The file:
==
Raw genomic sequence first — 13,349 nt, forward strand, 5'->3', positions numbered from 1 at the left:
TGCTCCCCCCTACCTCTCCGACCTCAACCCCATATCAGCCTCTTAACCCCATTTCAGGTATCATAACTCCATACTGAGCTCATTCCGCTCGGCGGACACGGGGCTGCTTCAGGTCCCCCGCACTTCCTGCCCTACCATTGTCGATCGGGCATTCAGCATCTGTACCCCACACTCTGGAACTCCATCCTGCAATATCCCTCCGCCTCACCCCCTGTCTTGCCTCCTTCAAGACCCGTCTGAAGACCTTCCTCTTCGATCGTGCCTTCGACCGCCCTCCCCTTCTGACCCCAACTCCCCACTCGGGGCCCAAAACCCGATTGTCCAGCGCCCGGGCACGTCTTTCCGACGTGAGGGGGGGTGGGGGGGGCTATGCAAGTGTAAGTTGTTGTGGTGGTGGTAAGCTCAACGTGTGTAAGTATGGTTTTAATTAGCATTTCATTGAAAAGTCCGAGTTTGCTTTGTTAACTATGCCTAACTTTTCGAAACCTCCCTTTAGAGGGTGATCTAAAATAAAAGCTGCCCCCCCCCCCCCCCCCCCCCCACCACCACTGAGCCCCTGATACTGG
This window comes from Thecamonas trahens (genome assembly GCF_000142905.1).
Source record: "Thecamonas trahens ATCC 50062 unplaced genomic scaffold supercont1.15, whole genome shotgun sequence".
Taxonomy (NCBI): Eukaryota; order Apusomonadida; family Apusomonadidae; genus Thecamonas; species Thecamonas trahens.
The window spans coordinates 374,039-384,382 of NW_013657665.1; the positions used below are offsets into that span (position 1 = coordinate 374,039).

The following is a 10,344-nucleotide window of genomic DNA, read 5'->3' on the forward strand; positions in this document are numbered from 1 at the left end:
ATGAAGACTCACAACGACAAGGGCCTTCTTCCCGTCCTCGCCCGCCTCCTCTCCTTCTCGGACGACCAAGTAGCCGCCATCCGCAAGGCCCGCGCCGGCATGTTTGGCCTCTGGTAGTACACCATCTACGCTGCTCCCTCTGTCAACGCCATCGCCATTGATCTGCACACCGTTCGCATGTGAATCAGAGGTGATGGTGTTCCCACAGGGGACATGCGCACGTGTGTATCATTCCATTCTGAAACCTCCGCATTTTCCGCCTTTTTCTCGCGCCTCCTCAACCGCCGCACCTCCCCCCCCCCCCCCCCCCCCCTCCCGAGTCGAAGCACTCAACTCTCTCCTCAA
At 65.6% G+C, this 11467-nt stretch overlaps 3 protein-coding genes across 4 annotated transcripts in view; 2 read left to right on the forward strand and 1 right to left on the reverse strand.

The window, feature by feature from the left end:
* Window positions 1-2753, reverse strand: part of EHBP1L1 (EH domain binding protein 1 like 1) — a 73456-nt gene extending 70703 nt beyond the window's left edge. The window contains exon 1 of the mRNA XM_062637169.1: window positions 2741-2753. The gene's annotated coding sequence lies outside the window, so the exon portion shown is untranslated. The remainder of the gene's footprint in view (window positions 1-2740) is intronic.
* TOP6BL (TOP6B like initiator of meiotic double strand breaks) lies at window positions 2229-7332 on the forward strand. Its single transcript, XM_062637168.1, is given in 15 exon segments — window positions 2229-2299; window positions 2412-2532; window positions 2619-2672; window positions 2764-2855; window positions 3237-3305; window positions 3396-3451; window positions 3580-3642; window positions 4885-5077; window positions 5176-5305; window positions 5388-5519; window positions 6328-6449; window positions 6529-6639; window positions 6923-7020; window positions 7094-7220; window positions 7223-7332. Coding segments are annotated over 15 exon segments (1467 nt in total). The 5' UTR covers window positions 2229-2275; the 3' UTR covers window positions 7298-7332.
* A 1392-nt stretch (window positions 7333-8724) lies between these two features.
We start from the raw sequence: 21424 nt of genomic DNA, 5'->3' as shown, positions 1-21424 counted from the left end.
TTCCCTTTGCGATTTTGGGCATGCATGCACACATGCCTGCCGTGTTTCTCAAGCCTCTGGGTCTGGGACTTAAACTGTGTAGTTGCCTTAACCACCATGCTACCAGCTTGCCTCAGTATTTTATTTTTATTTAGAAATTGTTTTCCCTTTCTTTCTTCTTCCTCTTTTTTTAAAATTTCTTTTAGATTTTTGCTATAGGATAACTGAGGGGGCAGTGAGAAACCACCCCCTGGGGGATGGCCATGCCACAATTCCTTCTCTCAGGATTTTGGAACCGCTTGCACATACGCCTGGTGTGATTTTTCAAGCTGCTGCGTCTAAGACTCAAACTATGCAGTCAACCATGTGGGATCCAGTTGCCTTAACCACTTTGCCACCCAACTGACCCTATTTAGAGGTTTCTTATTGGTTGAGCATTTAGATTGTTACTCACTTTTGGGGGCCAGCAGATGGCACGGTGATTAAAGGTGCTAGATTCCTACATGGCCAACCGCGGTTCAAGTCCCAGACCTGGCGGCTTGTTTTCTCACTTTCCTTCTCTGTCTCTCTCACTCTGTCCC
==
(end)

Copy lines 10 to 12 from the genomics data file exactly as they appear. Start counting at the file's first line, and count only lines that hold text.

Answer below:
The window, feature by feature from the left end:
* Window positions 1-2753, reverse strand: part of EHBP1L1 (EH domain binding protein 1 like 1) — a 73456-nt gene extending 70703 nt beyond the window's left edge. The window contains exon 1 of the mRNA XM_062637169.1: window positions 2741-2753. The gene's annotated coding sequence lies outside the window, so the exon portion shown is untranslated. The remainder of the gene's footprint in view (window positions 1-2740) is intronic.
* TOP6BL (TOP6B like initiator of meiotic double strand breaks) lies at window positions 2229-7332 on the forward strand. Its single transcript, XM_062637168.1, is given in 15 exon segments — window positions 2229-2299; window positions 2412-2532; window positions 2619-2672; window positions 2764-2855; window positions 3237-3305; window positions 3396-3451; window positions 3580-3642; window positions 4885-5077; window positions 5176-5305; window positions 5388-5519; window positions 6328-6449; window positions 6529-6639; window positions 6923-7020; window positions 7094-7220; window positions 7223-7332. Coding segments are annotated over 15 exon segments (1467 nt in total). The 5' UTR covers window positions 2229-2275; the 3' UTR covers window positions 7298-7332.